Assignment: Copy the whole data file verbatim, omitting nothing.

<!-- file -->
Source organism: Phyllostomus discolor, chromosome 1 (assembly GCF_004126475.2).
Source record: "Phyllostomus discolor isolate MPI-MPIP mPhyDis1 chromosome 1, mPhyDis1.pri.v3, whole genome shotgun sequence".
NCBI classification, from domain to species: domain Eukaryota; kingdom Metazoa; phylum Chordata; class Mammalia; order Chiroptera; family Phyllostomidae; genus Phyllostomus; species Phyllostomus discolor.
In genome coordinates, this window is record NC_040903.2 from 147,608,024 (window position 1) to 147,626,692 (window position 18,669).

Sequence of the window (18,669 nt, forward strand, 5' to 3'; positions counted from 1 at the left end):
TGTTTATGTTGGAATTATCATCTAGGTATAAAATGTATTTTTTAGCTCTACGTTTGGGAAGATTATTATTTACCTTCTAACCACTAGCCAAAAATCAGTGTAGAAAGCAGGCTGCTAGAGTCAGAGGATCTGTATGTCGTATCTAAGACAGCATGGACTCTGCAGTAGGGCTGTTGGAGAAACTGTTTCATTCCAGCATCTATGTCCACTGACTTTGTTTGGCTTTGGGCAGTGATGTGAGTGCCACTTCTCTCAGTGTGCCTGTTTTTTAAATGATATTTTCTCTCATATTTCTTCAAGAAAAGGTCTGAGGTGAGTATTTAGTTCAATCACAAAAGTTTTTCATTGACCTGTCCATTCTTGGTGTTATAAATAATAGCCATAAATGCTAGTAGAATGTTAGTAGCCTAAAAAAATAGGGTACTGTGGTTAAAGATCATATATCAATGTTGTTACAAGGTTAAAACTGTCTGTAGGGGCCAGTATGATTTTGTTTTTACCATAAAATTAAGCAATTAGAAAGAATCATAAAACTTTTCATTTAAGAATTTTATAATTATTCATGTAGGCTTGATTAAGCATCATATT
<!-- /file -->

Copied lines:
Source organism: Phyllostomus discolor, chromosome 1 (assembly GCF_004126475.2).
Source record: "Phyllostomus discolor isolate MPI-MPIP mPhyDis1 chromosome 1, mPhyDis1.pri.v3, whole genome shotgun sequence".
NCBI classification, from domain to species: domain Eukaryota; kingdom Metazoa; phylum Chordata; class Mammalia; order Chiroptera; family Phyllostomidae; genus Phyllostomus; species Phyllostomus discolor.
In genome coordinates, this window is record NC_040903.2 from 147,608,024 (window position 1) to 147,626,692 (window position 18,669).

Sequence of the window (18,669 nt, forward strand, 5' to 3'; positions counted from 1 at the left end):
TGTTTATGTTGGAATTATCATCTAGGTATAAAATGTATTTTTTAGCTCTACGTTTGGGAAGATTATTATTTACCTTCTAACCACTAGCCAAAAATCAGTGTAGAAAGCAGGCTGCTAGAGTCAGAGGATCTGTATGTCGTATCTAAGACAGCATGGACTCTGCAGTAGGGCTGTTGGAGAAACTGTTTCATTCCAGCATCTATGTCCACTGACTTTGTTTGGCTTTGGGCAGTGATGTGAGTGCCACTTCTCTCAGTGTGCCTGTTTTTTAAATGATATTTTCTCTCATATTTCTTCAAGAAAAGGTCTGAGGTGAGTATTTAGTTCAATCACAAAAGTTTTTCATTGACCTGTCCATTCTTGGTGTTATAAATAATAGCCATAAATGCTAGTAGAATGTTAGTAGCCTAAAAAAATAGGGTACTGTGGTTAAAGATCATATATCAATGTTGTTACAAGGTTAAAACTGTCTGTAGGGGCCAGTATGATTTTGTTTTTACCATAAAATTAAGCAATTAGAAAGAATCATAAAACTTTTCATTTAAGAATTTTATAATTATTCATGTAGGCTTGATTAAGCATCATATT